Hong Kong and Chinese mainland stocks extended their winning streak to four straight days on Monday, buoyed by Beijing’s ambitious policy to transform Shenzhen into a model city for the country and the world, as well as by a national plan to reform interest rates and lower borrowing costs.
The flagship Hang Seng Index advanced more than 2 percent, or 557.62 points, to close on Monday at 26291.84, the highest since July 19. Hang Seng China Enterprise Index, a benchmark tracking Chinese mainland companies listed in Hong Kong, rose 1.45 percent to 10109.15.
On the mainland, the Shanghai Composite Index gained 2.1 percent to finish at 2883.10, the biggest gain since July 1. The Shenzhen Composite Index, which tracks stocks on the mainland’s second exchange, ended Monday’s trading up 2.96 percent, or 268.05 points, at 9328.97.
In a sign of its determination to make Shenzhen — the poster child of China’s economic miracle of the past four decades — a new engine of the nation’s further reform and opening-up, Beijing announced on Sunday wide-ranging favorable policies, including privileges in yuan internationalization.
Riding high on the news, Hong Kong-listed Shenzhen Investment Ltd, a property developer partly owned by the Shenzhen government, jumped 11.2 percent on Monday.
Over the weekend, China’s central bank said it will introduce a new reference rate — the loan prime rate — in the most significant market-based interest rate reform over a decade, and one that will essentially cut down on borrowing costs for small businesses and households.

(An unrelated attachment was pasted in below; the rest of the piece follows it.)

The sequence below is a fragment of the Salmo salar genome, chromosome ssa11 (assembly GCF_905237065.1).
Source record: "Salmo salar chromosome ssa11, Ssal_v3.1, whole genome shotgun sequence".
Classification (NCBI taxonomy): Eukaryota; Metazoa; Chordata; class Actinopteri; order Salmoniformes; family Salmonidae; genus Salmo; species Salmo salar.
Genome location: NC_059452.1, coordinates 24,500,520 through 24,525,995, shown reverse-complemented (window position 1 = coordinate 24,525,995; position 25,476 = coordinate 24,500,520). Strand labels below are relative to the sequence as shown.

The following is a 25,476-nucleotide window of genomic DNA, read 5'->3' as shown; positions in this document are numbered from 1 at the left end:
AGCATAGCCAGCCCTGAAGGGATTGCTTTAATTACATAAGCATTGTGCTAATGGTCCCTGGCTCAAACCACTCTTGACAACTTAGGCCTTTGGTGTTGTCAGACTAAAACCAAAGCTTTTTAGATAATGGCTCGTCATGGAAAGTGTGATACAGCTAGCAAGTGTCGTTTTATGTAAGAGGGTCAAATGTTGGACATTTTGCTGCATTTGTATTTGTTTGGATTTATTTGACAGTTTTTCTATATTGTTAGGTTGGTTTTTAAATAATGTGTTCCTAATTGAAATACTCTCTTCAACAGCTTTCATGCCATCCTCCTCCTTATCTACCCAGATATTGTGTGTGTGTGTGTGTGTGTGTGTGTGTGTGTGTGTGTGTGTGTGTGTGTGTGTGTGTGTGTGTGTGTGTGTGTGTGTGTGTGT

The markets were also lifted up by comments from Larry Kudlow, US President Donald Trump’s top economic adviser, who hailed “positive” trade talks with top Chinese negotiators over the weekend.
A slew of positive news has offered relief to the Hong Kong stock market, which has been weighed down by more than two months of protests against proposed changes to the city’s extradition law.
In its latest report released on Monday, Jefferies believed there is “limited downside in the stock market from here, even if the protests drag on”.
“Hong Kong is facing a crisis almost unprecedented in its history. Since we do not see an immediate solution, the outlook for retail and tourism could get much worse,” the brokerage firm said. “But Hong Kong has always bounced back from crises. It recovered from the 1998 Asian financial crisis, the 2003 SARS epidemic and the 2009 global financial crisis.”
The hard-pressed retail sector, however, will continue to get hit the hardest. At the end of 2019, the industry will see a year-on-year plunge of 34 percent, Jefferies predicted.
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